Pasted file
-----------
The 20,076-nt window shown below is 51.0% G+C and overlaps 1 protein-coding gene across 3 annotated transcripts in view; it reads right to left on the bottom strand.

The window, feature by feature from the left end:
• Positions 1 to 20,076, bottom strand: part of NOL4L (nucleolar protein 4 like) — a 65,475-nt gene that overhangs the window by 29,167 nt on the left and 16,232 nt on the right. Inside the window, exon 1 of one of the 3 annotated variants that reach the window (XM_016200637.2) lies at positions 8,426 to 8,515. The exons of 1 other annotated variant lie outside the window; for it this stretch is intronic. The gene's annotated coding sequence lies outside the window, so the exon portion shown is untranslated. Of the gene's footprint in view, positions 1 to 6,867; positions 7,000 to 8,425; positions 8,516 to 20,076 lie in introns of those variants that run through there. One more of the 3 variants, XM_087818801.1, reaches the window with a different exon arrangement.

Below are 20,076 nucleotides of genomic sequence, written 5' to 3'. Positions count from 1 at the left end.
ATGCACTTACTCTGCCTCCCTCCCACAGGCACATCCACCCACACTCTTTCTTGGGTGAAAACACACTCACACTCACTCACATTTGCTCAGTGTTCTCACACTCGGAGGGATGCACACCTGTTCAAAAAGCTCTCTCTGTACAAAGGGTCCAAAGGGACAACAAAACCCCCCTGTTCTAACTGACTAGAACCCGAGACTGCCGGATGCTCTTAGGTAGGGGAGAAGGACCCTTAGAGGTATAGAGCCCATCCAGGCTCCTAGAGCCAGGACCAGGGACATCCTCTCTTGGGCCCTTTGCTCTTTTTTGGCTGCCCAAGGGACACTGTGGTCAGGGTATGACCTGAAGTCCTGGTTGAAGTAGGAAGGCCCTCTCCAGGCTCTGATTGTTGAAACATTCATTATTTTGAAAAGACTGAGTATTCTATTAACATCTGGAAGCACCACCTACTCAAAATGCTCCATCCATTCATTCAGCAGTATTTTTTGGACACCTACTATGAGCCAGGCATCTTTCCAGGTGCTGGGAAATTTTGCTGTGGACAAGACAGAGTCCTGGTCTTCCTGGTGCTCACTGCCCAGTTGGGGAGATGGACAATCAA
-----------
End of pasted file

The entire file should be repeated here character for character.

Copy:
The 20,076-nt window shown below is 51.0% G+C and overlaps 1 protein-coding gene across 3 annotated transcripts in view; it reads right to left on the bottom strand.

The window, feature by feature from the left end:
• Positions 1 to 20,076, bottom strand: part of NOL4L (nucleolar protein 4 like) — a 65,475-nt gene that overhangs the window by 29,167 nt on the left and 16,232 nt on the right. Inside the window, exon 1 of one of the 3 annotated variants that reach the window (XM_016200637.2) lies at positions 8,426 to 8,515. The exons of 1 other annotated variant lie outside the window; for it this stretch is intronic. The gene's annotated coding sequence lies outside the window, so the exon portion shown is untranslated. Of the gene's footprint in view, positions 1 to 6,867; positions 7,000 to 8,425; positions 8,516 to 20,076 lie in introns of those variants that run through there. One more of the 3 variants, XM_087818801.1, reaches the window with a different exon arrangement.

Below are 20,076 nucleotides of genomic sequence, written 5' to 3'. Positions count from 1 at the left end.
ATGCACTTACTCTGCCTCCCTCCCACAGGCACATCCACCCACACTCTTTCTTGGGTGAAAACACACTCACACTCACTCACATTTGCTCAGTGTTCTCACACTCGGAGGGATGCACACCTGTTCAAAAAGCTCTCTCTGTACAAAGGGTCCAAAGGGACAACAAAACCCCCCTGTTCTAACTGACTAGAACCCGAGACTGCCGGATGCTCTTAGGTAGGGGAGAAGGACCCTTAGAGGTATAGAGCCCATCCAGGCTCCTAGAGCCAGGACCAGGGACATCCTCTCTTGGGCCCTTTGCTCTTTTTTGGCTGCCCAAGGGACACTGTGGTCAGGGTATGACCTGAAGTCCTGGTTGAAGTAGGAAGGCCCTCTCCAGGCTCTGATTGTTGAAACATTCATTATTTTGAAAAGACTGAGTATTCTATTAACATCTGGAAGCACCACCTACTCAAAATGCTCCATCCATTCATTCAGCAGTATTTTTTGGACACCTACTATGAGCCAGGCATCTTTCCAGGTGCTGGGAAATTTTGCTGTGGACAAGACAGAGTCCTGGTCTTCCTGGTGCTCACTGCCCAGTTGGGGAGATGGACAATCAA